Similar to the existing GAE process, BIS is proposing to establish a GDE process to improve the efficiency of the Section 232 exclusions process. According to the proposed rule, GDEs will generally be implemented if, among other things, the HTSUS classification code (or sub-products) have very high rates of successful, substantiated objections. This change is aimed at reducing the burden on objectors and requesters with respect to Section 232 exclusion requests that historically have a very low likelihood of being approved. While BIS has not proposed any specific GDEs yet, in response to a public comment suggesting that semi-finished steel products should be removed from the list of products eligible for an exclusion, BIS stated that it will consider this further and that it is possible that this product could be covered by a GDE.

Exclusion Request Certifications and Evidence

The proposed rule adds new certification and evidentiary requirements for exclusion requesters. Pursuant to the new rule, before filing an exclusion request, requesters must certify that they have first made reasonable efforts to source their products from a supplier in the United States and then, if unsuccessful, that they have made reasonable efforts to source their product from a supplier in a country with which the United States has arrived at a satisfactory alternative means to address the threat to the national security under Section 232 (i.e., quota, tariff-rate quota, exemption, etc.), and provide evidence of those sourcing attempts simultaneously with the request submission. These sourcing attempts need to have been made within 12 months from the date of submission of the exclusion request. Failure to provide this information will result Commerce’s rejecting the exclusion request.

Additionally, in response to a public comment, BIS stated that it encourages requesters to include in their exclusion requests evidence of lack of responsiveness to requests for quotes from domestic producers that continue to file objections.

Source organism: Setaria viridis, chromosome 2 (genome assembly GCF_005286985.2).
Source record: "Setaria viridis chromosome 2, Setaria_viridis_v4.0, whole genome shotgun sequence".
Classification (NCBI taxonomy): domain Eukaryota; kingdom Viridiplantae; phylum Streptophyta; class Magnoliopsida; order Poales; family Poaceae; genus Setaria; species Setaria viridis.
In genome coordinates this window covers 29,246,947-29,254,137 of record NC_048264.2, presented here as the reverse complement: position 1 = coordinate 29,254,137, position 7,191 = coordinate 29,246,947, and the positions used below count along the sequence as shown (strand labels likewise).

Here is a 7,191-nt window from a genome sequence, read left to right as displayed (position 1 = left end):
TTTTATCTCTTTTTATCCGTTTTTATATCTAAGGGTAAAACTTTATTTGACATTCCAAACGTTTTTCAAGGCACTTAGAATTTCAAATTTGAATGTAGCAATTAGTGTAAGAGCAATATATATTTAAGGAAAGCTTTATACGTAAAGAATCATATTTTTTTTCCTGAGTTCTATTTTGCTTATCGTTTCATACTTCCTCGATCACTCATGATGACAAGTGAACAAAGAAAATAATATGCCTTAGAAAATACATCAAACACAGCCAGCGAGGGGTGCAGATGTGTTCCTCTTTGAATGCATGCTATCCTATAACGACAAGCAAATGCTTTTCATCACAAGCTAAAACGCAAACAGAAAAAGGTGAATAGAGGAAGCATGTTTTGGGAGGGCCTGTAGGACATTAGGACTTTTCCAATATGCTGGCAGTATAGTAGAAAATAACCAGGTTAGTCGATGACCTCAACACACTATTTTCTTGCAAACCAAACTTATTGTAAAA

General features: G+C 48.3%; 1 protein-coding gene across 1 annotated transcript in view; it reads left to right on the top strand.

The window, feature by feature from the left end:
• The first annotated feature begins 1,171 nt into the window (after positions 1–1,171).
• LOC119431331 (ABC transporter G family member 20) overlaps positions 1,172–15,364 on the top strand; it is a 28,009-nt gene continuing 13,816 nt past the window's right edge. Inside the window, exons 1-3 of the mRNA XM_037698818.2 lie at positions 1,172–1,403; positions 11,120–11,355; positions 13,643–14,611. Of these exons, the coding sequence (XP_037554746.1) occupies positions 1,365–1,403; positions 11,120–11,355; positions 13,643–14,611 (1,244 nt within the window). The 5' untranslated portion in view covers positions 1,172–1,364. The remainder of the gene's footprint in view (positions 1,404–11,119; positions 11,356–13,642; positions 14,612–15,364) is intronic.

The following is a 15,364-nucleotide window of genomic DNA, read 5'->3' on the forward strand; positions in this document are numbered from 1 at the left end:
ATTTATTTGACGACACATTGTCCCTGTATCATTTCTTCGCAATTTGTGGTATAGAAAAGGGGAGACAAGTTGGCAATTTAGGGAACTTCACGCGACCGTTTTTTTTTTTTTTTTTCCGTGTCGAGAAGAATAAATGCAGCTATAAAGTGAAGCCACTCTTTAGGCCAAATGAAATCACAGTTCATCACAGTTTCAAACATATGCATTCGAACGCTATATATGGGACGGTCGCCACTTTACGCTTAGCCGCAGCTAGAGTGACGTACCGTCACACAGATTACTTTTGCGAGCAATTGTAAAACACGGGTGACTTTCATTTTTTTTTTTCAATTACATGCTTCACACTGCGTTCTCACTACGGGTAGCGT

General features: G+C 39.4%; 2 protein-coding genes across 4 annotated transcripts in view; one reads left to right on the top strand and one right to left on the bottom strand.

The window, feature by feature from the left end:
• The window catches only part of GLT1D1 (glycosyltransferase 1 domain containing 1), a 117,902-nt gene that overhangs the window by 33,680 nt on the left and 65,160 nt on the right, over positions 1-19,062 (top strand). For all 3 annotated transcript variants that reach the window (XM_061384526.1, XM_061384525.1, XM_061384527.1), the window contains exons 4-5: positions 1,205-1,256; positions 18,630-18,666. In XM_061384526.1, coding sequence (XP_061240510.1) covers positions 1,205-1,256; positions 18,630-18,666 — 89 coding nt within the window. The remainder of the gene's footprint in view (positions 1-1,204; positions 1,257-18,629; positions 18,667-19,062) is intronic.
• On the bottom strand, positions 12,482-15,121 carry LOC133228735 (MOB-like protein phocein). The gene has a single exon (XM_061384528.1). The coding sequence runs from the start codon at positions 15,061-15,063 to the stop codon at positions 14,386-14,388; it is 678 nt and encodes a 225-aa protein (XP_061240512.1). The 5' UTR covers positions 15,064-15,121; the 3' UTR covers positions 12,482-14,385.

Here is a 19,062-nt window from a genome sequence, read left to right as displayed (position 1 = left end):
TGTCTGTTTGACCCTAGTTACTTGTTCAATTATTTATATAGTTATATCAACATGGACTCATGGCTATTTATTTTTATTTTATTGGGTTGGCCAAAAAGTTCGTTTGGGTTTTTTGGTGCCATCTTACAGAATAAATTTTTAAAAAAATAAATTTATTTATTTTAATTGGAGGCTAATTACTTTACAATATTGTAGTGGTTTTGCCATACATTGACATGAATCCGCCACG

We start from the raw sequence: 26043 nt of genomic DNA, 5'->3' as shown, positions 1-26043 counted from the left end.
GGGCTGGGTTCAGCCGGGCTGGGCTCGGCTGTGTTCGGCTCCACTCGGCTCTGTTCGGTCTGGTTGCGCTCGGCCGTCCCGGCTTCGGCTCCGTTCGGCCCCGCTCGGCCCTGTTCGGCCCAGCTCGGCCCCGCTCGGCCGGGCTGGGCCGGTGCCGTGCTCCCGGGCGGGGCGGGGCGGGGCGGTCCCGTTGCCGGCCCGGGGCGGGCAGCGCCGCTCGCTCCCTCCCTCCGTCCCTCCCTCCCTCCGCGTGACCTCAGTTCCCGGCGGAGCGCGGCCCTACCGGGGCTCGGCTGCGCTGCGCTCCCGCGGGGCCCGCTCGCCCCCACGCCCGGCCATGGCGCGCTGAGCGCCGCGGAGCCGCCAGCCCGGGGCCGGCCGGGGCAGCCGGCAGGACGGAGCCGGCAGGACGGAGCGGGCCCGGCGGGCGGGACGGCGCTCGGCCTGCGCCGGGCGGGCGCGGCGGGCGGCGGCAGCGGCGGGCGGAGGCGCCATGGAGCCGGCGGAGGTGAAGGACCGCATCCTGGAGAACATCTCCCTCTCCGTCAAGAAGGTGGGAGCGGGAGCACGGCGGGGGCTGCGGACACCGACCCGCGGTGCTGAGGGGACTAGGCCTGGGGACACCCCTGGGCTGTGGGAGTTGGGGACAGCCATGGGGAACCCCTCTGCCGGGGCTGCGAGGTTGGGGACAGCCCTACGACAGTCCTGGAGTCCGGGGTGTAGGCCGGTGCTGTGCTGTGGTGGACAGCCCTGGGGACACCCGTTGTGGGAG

BIS is seeking comments regarding the appropriate form and substance of evidence that must be provided by requesters to support their certification of sourcing attempts.

Objection Certifications and Evidence

The proposed rule introduces additional certification requirements on objection forms, as well as evidence requirements for objection submissions. The proposed rule states that “{t}hese certifications and additional evidentiary requirements are designed to address concerns of objectors filing objections when they cannot or will not provide the requested product.” Under the proposed certification requirement, objectors must certify that they currently manufacture the requested product at a facility in the United States and that, in response to a written request by a requester within the next year, they will offer to sell and make “immediately available” to the requester the full quantity of the product at then-existing market rates and terms in accordance with the other terms specified in the objection.

Additionally, objectors will be required to file, simultaneously with their objection submission, evidence that they have commercially sold the product subject to the exclusion request within the last 12 months, or evidence that they have engaged in sales discussions with the requesting company or another company requesting the same product within the last 12 months.

BIS is seeking comments regarding the appropriate form and substance of evidence that must be submitted by objectors to support their certification of sales discussions. BIS is also seeking comments on whether it is appropriate to require objectors to certify that they can supply comparable quality and quantity steel or aluminum and make it “immediately available,” or whether a different time period should be specified for the certification. If a commenter suggests a different time period, BIS has urged commenters to address whether different types of products may require longer periods.